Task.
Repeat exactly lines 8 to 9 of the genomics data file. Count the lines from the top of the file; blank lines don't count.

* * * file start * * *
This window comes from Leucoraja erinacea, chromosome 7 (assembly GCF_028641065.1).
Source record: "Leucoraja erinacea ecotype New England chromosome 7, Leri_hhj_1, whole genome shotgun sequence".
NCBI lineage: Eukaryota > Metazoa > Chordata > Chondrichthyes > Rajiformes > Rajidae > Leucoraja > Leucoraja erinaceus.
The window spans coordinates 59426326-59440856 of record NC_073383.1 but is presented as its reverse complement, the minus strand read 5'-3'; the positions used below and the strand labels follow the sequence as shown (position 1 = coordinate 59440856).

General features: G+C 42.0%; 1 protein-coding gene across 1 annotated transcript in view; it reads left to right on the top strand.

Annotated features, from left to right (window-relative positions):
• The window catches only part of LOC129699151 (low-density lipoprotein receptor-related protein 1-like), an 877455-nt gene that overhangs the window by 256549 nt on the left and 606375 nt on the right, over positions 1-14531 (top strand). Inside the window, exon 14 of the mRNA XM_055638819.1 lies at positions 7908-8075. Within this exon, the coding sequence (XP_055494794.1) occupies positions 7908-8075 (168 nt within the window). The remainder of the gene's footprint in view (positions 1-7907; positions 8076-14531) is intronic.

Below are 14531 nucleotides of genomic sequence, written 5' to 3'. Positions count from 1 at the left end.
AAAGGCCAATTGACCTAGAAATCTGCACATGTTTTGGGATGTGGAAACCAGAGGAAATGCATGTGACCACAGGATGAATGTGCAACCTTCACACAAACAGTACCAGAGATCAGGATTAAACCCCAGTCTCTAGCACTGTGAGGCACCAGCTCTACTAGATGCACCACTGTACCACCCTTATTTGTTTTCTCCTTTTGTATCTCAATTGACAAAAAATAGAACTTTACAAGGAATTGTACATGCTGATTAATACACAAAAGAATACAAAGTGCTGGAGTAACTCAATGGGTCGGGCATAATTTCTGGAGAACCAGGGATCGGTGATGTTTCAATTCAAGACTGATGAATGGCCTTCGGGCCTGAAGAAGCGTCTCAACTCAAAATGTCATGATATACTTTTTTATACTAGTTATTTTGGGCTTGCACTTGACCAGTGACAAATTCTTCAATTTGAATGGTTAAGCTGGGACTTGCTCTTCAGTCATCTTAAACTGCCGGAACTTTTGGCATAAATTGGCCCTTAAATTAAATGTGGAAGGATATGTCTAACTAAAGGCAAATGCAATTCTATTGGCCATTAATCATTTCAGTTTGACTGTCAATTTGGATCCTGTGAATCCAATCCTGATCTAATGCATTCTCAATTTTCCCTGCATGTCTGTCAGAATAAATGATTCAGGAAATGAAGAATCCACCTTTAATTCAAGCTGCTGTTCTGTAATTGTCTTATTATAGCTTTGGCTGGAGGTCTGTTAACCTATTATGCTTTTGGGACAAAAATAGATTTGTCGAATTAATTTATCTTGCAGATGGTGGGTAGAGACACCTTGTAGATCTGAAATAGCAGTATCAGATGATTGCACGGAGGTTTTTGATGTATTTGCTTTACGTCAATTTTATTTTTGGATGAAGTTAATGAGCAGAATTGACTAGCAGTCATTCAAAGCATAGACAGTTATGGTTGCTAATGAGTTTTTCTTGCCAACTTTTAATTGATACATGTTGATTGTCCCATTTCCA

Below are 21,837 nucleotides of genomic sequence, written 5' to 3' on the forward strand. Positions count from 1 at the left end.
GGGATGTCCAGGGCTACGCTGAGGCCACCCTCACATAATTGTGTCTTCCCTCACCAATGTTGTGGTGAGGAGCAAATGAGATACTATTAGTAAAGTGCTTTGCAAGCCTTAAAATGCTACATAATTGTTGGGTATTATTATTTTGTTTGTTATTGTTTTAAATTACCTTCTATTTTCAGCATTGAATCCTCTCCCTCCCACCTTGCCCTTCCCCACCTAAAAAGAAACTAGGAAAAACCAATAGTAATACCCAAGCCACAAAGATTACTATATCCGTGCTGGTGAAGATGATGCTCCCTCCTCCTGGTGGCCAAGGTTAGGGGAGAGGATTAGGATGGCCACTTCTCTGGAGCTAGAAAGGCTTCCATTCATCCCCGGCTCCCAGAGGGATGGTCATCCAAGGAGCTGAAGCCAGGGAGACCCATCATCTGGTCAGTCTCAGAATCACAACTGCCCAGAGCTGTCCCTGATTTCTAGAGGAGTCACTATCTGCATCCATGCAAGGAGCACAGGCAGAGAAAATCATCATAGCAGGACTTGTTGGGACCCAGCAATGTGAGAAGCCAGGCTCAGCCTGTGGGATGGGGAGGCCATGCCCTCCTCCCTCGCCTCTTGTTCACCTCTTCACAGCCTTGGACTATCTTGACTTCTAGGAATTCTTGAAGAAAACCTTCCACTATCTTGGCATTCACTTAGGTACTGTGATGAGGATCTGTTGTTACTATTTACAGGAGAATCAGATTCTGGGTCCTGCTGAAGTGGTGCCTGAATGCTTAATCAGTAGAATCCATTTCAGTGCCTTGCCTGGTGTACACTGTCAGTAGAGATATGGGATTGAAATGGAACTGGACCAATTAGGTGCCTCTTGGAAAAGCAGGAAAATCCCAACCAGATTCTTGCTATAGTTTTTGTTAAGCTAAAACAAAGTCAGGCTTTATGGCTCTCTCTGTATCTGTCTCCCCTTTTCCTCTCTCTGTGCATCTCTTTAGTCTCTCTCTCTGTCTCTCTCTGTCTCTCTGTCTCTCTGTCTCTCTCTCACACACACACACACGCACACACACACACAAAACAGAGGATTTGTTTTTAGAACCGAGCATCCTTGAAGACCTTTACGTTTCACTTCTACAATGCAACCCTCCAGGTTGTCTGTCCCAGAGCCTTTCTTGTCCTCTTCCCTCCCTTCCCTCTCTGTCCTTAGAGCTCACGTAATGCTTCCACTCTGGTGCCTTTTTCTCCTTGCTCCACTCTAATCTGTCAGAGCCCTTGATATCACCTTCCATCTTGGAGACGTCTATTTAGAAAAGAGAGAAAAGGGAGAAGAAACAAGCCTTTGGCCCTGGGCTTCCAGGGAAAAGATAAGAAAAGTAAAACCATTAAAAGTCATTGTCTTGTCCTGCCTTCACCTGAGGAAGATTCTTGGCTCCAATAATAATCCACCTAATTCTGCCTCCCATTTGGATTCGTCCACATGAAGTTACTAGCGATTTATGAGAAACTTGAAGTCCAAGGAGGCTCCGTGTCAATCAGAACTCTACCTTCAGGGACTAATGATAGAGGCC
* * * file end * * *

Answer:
Below are 14531 nucleotides of genomic sequence, written 5' to 3'. Positions count from 1 at the left end.
AAAGGCCAATTGACCTAGAAATCTGCACATGTTTTGGGATGTGGAAACCAGAGGAAATGCATGTGACCACAGGATGAATGTGCAACCTTCACACAAACAGTACCAGAGATCAGGATTAAACCCCAGTCTCTAGCACTGTGAGGCACCAGCTCTACTAGATGCACCACTGTACCACCCTTATTTGTTTTCTCCTTTTGTATCTCAATTGACAAAAAATAGAACTTTACAAGGAATTGTACATGCTGATTAATACACAAAAGAATACAAAGTGCTGGAGTAACTCAATGGGTCGGGCATAATTTCTGGAGAACCAGGGATCGGTGATGTTTCAATTCAAGACTGATGAATGGCCTTCGGGCCTGAAGAAGCGTCTCAACTCAAAATGTCATGATATACTTTTTTATACTAGTTATTTTGGGCTTGCACTTGACCAGTGACAAATTCTTCAATTTGAATGGTTAAGCTGGGACTTGCTCTTCAGTCATCTTAAACTGCCGGAACTTTTGGCATAAATTGGCCCTTAAATTAAATGTGGAAGGATATGTCTAACTAAAGGCAAATGCAATTCTATTGGCCATTAATCATTTCAGTTTGACTGTCAATTTGGATCCTGTGAATCCAATCCTGATCTAATGCATTCTCAATTTTCCCTGCATGTCTGTCAGAATAAATGATTCAGGAAATGAAGAATCCACCTTTAATTCAAGCTGCTGTTCTGTAATTGTCTTATTATAGCTTTGGCTGGAGGTCTGTTAACCTATTATGCTTTTGGGACAAAAATAGATTTGTCGAATTAATTTATCTTGCAGATGGTGGGTAGAGACACCTTGTAGATCTGAAATAGCAGTATCAGATGATTGCACGGAGGTTTTTGATGTATTTGCTTTACGTCAATTTTATTTTTGGATGAAGTTAATGAGCAGAATTGACTAGCAGTCATTCAAAGCATAGACAGTTATGGTTGCTAATGAGTTTTTCTTGCCAACTTTTAATTGATACATGTTGATTGTCCCATTTCCA